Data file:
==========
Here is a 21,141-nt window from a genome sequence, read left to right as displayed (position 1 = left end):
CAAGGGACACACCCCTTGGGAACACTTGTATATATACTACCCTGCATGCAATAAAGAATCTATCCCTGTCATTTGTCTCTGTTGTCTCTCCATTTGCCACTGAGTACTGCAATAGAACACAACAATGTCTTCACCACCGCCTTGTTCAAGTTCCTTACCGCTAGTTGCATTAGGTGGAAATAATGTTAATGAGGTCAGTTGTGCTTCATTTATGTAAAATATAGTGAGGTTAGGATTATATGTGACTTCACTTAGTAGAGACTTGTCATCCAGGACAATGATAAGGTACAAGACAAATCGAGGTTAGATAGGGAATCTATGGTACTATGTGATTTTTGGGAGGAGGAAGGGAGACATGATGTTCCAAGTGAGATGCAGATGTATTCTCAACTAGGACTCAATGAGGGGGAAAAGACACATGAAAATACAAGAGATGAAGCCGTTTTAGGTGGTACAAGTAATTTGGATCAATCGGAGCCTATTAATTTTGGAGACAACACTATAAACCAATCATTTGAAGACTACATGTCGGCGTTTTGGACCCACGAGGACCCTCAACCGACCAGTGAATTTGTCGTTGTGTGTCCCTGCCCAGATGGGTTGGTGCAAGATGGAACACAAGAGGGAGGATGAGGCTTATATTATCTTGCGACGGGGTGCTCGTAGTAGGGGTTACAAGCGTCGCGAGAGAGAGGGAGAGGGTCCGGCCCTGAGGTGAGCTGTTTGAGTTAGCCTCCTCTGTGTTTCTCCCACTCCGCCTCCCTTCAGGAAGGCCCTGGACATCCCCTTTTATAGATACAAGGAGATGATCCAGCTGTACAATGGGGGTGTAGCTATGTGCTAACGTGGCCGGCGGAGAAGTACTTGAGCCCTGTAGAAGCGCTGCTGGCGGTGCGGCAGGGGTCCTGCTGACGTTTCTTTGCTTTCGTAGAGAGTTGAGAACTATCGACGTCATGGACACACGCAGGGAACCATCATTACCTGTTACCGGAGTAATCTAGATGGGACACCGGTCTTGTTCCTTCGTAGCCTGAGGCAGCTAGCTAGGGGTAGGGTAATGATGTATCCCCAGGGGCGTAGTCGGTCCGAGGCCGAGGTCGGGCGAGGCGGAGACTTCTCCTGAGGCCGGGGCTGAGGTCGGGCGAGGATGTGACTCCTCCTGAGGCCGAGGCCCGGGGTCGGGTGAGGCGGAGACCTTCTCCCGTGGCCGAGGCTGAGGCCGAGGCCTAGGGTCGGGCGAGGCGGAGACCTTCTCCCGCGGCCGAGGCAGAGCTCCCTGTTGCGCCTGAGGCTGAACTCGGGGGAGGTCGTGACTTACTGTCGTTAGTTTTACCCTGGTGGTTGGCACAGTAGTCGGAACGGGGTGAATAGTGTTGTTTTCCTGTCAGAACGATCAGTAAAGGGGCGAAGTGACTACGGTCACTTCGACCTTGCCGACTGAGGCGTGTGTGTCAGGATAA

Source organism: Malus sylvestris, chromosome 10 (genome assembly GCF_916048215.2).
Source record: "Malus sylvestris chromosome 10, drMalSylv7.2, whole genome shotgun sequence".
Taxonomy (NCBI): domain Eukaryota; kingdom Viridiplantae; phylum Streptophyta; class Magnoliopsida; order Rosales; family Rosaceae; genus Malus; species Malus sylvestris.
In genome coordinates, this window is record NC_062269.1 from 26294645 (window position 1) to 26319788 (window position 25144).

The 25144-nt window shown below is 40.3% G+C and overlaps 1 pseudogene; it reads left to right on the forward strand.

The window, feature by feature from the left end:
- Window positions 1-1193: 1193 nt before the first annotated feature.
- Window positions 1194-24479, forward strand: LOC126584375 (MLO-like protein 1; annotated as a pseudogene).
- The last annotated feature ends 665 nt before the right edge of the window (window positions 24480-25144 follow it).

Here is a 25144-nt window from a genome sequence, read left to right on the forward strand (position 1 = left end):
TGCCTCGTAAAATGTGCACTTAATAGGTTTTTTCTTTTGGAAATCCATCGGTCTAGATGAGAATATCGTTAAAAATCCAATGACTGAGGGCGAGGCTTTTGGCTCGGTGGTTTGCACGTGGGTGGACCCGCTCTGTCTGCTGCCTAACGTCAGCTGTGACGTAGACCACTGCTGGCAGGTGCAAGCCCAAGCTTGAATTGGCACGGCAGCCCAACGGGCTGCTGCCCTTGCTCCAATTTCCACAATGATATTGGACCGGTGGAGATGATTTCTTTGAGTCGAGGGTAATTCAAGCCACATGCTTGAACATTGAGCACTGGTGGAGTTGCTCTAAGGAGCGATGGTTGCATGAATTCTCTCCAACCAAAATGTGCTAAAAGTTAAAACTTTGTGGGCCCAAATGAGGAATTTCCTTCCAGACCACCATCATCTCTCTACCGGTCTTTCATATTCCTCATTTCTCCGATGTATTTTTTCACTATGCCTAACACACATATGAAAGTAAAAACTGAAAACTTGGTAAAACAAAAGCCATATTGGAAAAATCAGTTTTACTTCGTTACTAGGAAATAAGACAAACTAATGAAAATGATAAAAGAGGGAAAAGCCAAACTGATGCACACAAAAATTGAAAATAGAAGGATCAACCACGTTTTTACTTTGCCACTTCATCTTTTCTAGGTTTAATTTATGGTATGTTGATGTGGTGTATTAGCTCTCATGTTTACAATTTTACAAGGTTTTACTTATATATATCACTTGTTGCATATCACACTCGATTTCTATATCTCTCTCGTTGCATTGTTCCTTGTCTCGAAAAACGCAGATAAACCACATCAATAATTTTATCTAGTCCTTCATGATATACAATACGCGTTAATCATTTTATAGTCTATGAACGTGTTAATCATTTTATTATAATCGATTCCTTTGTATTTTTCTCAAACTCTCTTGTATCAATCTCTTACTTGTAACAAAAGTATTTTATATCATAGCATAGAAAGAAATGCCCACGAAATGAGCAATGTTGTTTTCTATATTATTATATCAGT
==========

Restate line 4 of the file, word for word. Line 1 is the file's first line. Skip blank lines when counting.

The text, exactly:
Source record: "Malus sylvestris chromosome 10, drMalSylv7.2, whole genome shotgun sequence".